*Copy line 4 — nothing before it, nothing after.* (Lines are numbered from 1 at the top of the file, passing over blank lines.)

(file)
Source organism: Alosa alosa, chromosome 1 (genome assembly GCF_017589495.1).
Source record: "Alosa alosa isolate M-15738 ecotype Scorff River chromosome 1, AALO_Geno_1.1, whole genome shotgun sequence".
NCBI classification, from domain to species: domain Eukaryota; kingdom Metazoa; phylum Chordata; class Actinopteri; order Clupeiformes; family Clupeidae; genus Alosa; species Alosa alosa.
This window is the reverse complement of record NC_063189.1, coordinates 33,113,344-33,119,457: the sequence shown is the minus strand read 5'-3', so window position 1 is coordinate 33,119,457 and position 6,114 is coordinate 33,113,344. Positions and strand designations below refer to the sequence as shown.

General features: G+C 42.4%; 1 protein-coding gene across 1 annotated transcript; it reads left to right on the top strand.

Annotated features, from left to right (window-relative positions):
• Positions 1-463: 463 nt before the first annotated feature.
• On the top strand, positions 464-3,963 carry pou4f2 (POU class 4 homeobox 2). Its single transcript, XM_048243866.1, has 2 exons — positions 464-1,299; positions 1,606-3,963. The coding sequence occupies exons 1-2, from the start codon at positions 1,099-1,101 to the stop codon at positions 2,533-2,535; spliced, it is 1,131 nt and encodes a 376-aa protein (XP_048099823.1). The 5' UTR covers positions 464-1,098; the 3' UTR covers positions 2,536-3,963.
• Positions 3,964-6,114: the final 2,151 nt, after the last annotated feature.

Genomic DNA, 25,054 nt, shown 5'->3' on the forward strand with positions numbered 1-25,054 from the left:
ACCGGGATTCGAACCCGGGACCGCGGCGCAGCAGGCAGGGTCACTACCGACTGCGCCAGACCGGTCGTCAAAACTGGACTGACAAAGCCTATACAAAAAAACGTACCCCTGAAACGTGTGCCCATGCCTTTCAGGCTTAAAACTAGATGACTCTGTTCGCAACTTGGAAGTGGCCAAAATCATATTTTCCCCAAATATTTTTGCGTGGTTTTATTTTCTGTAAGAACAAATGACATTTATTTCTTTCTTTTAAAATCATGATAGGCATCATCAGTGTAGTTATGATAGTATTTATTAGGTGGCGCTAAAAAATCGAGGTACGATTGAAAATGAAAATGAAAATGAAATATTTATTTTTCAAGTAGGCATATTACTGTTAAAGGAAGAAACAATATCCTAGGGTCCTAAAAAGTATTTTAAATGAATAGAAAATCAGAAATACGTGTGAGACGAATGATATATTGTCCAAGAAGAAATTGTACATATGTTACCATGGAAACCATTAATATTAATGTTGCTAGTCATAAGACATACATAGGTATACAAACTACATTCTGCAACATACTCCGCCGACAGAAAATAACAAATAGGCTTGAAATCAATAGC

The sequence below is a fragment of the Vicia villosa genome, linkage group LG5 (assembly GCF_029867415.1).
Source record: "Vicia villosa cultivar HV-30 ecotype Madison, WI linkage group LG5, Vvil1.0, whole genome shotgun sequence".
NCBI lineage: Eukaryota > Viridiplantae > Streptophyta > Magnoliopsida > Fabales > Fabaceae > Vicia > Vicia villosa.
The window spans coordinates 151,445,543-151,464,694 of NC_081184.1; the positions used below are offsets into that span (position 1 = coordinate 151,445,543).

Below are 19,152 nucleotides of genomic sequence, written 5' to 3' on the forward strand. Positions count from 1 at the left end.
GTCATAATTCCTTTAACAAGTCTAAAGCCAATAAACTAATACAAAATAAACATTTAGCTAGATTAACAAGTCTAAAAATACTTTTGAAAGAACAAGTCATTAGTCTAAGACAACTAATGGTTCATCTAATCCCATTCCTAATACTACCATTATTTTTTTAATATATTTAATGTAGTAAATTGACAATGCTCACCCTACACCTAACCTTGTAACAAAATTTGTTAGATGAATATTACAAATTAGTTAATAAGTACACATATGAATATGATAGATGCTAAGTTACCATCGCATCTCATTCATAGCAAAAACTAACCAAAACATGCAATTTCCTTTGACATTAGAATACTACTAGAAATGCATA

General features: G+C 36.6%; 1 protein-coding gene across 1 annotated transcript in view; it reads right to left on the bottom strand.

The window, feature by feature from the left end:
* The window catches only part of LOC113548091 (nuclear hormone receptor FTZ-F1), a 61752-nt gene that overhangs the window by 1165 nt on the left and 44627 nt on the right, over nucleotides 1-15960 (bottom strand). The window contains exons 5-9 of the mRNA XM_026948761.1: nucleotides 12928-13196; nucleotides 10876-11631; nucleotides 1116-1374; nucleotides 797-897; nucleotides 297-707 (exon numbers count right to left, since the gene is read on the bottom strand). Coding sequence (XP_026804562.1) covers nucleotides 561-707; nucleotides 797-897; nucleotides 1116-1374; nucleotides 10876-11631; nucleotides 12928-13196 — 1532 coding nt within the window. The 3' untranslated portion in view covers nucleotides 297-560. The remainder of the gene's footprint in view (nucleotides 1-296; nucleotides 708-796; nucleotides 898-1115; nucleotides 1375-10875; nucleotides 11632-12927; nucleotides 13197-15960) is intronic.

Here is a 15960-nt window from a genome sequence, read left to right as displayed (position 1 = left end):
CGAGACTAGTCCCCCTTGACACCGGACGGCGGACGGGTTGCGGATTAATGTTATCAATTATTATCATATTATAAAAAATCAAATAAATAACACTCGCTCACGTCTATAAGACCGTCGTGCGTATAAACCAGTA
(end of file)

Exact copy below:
This window is the reverse complement of record NC_063189.1, coordinates 33,113,344-33,119,457: the sequence shown is the minus strand read 5'-3', so window position 1 is coordinate 33,119,457 and position 6,114 is coordinate 33,113,344. Positions and strand designations below refer to the sequence as shown.